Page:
Numbers are your permanent companions, shadowing your life from “Hello” to “Goodbye.”
A baby is born. Your doctor reports:
“The baby’s height is in the ninetieth percentile.”
“Is that good?”
“I don’t know about ‘good.’ But of every hundred babies that are born, ninety of them are shorter than yours.”
“What does that mean?”
“You have a tall baby.”
“Is that significant?”
“But does it matter?”
“Then why did you tell me about it?”
“Most people like to know.”
“That they have a tall baby?”
“Parents brag about that.”
“Well, I may be a voice in the wilderness here, but as far as I’m concerned, height is not important in a baby.”
“You wanted to know her weight.”
“Weight matters. Babies with low birth weights can die. Nobody dies because they’re short.”
“Well, people generally like knowing these things. Though I’m seriously regretting telling you.”
Numbers. Sometimes, they’re important (birth weight); sometimes, they’re not (birth height). Interestingly, as children grow, it’s their height that takes center stage. When a relative crows, “Look how big she’s gotten!” they’re rarely talking about her weight. That’s usually a more whispered observation.
In adulthood, the emphasis reverts to weight. You never hear about Height Loss clinics.
Unlike words, numbers have no intrinsic implications. They’re simply numbers, used for counting, weighing, measuring and comparing. Numbers are essential to sporting events. This is sports without numbers:
“Who won the game?”
“What do you mean?”
Numbers have no significance till our culture applies one to them. Consider your I.Q. Simply a number? Or a powerful bragging device? SAT scores. Just numbers? Or calling cards to the finest colleges? Even your Area Code has a subjective meaning. Especially in L.A.
“What’s your area code?”
“Yes. What’s your area code?”
They may try to hide it, but you can hear in their voices.
“’Three-one-oh.’ Now that’s a number!”
Numbers, in themselves meaningless lines and loops, can shimmer with significance. And nowhere more significantly than in the health arena. In medicine, numbers and what they indicate can be the difference between “Go home, you’re fine” and “Sit down, we need to talk.”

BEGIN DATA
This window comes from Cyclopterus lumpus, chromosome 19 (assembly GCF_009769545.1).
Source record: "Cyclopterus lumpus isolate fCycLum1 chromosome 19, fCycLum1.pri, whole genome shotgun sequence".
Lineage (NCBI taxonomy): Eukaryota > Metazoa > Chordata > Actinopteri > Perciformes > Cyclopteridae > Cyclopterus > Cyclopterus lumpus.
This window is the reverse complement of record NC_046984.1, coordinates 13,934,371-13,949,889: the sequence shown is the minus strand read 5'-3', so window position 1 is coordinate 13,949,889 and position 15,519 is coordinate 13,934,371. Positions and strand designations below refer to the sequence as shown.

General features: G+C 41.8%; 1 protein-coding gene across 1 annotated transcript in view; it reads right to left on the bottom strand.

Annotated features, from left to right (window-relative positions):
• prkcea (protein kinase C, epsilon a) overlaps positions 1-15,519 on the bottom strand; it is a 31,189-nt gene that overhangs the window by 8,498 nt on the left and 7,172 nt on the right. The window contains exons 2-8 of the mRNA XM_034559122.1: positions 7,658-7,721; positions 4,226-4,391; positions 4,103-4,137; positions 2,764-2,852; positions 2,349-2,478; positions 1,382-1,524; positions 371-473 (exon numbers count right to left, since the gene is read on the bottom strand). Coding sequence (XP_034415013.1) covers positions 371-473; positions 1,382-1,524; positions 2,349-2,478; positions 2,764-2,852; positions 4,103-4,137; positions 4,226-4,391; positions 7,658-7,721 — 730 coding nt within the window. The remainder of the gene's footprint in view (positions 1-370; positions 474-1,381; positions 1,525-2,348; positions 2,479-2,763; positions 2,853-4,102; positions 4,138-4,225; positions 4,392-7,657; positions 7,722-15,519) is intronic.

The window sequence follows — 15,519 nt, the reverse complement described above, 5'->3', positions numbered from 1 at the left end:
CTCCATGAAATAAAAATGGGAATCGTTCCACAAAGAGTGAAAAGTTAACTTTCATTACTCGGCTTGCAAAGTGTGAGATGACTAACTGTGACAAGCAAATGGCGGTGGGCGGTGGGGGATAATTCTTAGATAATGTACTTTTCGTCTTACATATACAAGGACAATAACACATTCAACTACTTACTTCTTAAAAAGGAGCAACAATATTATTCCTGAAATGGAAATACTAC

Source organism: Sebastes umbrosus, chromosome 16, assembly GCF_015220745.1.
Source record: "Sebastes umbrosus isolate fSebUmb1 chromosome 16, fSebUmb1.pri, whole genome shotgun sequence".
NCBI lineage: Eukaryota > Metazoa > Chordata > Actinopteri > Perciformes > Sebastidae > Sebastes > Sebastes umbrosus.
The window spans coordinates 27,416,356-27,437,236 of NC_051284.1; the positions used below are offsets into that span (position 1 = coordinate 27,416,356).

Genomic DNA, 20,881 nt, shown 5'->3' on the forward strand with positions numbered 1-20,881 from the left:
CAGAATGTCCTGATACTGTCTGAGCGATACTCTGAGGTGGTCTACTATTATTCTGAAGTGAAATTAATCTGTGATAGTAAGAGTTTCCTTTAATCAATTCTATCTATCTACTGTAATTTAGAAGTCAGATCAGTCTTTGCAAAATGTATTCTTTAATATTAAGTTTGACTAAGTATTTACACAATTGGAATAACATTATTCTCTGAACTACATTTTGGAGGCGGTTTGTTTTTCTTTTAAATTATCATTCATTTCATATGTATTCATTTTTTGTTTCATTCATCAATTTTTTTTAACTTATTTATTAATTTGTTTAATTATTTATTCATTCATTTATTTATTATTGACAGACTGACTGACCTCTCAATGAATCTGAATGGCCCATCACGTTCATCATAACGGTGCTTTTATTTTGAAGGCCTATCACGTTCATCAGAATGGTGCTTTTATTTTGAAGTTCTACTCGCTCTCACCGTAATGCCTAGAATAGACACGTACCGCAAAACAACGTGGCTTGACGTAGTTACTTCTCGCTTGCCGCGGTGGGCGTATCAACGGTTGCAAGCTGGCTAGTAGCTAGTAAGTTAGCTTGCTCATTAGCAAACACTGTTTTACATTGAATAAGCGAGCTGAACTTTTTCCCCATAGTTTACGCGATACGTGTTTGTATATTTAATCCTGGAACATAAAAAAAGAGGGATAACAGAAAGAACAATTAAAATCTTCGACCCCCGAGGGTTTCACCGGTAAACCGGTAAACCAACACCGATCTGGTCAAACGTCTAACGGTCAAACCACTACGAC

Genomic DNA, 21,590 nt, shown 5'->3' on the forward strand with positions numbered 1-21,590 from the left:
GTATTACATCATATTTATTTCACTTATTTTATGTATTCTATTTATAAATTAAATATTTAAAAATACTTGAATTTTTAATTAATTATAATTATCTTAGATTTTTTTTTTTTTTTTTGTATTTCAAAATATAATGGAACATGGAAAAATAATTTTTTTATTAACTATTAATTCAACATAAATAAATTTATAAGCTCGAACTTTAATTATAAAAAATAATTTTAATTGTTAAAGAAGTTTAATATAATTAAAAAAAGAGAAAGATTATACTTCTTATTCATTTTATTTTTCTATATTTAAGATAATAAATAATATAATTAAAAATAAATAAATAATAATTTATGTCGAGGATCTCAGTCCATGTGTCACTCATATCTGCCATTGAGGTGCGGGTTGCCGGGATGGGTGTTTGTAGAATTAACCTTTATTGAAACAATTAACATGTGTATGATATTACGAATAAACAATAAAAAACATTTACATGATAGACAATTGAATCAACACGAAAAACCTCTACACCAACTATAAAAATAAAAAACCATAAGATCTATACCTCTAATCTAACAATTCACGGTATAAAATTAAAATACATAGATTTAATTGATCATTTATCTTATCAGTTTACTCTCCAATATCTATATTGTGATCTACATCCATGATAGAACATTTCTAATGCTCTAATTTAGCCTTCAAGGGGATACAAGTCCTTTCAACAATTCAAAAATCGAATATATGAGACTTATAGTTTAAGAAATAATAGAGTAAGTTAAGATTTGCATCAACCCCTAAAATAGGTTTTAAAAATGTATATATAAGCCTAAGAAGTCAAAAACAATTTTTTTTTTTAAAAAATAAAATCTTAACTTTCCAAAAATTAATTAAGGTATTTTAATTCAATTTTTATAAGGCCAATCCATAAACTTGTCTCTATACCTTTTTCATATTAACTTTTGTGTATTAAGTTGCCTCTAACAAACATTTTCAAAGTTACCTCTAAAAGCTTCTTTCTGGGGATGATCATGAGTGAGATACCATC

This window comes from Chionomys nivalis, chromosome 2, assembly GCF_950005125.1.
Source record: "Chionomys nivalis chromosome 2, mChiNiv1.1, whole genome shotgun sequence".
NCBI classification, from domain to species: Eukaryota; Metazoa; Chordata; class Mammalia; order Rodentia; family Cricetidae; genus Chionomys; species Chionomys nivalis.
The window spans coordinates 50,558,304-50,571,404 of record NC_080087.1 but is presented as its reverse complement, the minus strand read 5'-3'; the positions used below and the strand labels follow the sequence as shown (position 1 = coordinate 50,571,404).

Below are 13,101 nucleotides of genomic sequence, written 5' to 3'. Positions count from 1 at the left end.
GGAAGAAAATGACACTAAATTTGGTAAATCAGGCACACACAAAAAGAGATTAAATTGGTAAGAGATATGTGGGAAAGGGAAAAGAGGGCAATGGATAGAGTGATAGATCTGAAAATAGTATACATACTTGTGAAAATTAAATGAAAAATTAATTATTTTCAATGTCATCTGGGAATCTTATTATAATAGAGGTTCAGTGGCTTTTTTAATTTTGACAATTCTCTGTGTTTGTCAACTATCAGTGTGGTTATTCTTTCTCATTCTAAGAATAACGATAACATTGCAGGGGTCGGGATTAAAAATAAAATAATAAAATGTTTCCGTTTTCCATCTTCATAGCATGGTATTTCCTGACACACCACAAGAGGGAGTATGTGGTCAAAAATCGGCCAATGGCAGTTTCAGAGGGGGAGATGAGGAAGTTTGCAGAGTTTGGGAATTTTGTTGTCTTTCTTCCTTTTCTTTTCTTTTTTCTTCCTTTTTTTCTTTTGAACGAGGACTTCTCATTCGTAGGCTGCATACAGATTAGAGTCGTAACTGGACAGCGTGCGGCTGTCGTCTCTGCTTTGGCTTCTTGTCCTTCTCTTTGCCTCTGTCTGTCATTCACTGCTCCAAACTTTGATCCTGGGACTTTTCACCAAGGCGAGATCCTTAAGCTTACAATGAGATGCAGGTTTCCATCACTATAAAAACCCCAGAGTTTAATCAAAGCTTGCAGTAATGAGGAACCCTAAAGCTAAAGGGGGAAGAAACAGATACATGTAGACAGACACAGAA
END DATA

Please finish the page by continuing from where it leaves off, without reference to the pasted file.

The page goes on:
Blood pressure, cholesterol, thyroid, prostate issues – phantom killers, all monitored by numbers. You feel perfect, the test numbers come back, “Not so fast.” You may feel tip-top, but the numbers are telling you you’re wrong.
Medical numbers have transformative powers. They can make a non-believer suddenly religious:
“Your numbers are up!”
“Your numbers are fine.”
What a surprise. You’re religious and you didn’t even know it.
Once aware of its life-and-death-indicating significance, your number can dominate your consciousness. Suddenly, otherwise reasonable people are obsessing about their number. “Is it climbing? Is it dropping? Is it holding? Is it jumping?” In time, they become so attuned to their number, they can actually feel it, fluctuating in their bodies.
“I had a bad thought, my number went up. I’m worried it went up. It went up again!”
Suddenly, every aspect of their behavior is minutely scrutinized, every action evaluated as to how it will affect The Number. Everything changes. They’re not doing this, they’re refraining from that, they mustn’t go too fast, they mustn’t go too far. Pretty soon, they’re not doing anything at all. They’re just sitting there. Very still. A prisoner to
An exaggeration? Offer someone a French fry and check out their reaction.
We started with birth numbers. We’ll finish with
“Irving Pivnick – dead at 72.”
Death. The final number. By itself, devoid of significance. But watch this. The same number – 72 – the “dead at” number – observed from varying perspectives:
AN EIGHTY-FIVE YEAR OLD
Seventy-two? A young man.
The national average.
A LOVED ONE
He went too soon.
A LIFELONG RIVAL
Seventy-two, nothing! He was seventy-five!
And the rest of us?
THE REST OF US
Seventy-two, huh? I can beat that.
Two weeks ago, I wrote about a doctor’s visit for blood test. I recently received the results.
The concern about numbers can make your heart jump, which, of course, is not good for your numbers. My doctor reassures me that if I’m feeling all right, my panicking in the examining room waiting to hear my numbers is generally unwarranted. I’m simply being tested to track the effects of the medicines I’m taking. However, since the medicines I’m taking are for ailments for which I never experienced any symptoms in the first place, I don’t feel particularly reassured.
Plus, I’m a natural scaredy-cat.
My numbers turned out to be fine. I have to go back in six months, where I’ll go through the entire process all over again. Is it good news? Yes. But it’s good news with an appointment.
It looks like the “confronting the numbers” issue is never going to end. Until I do.
The “six months” reference sends me directly into Henny Youngman mode:
“Doctor gave me six months to live. I told him I couldn’t pay the bill. He gave me another six months.”
I paid the bill. And I still have to go back.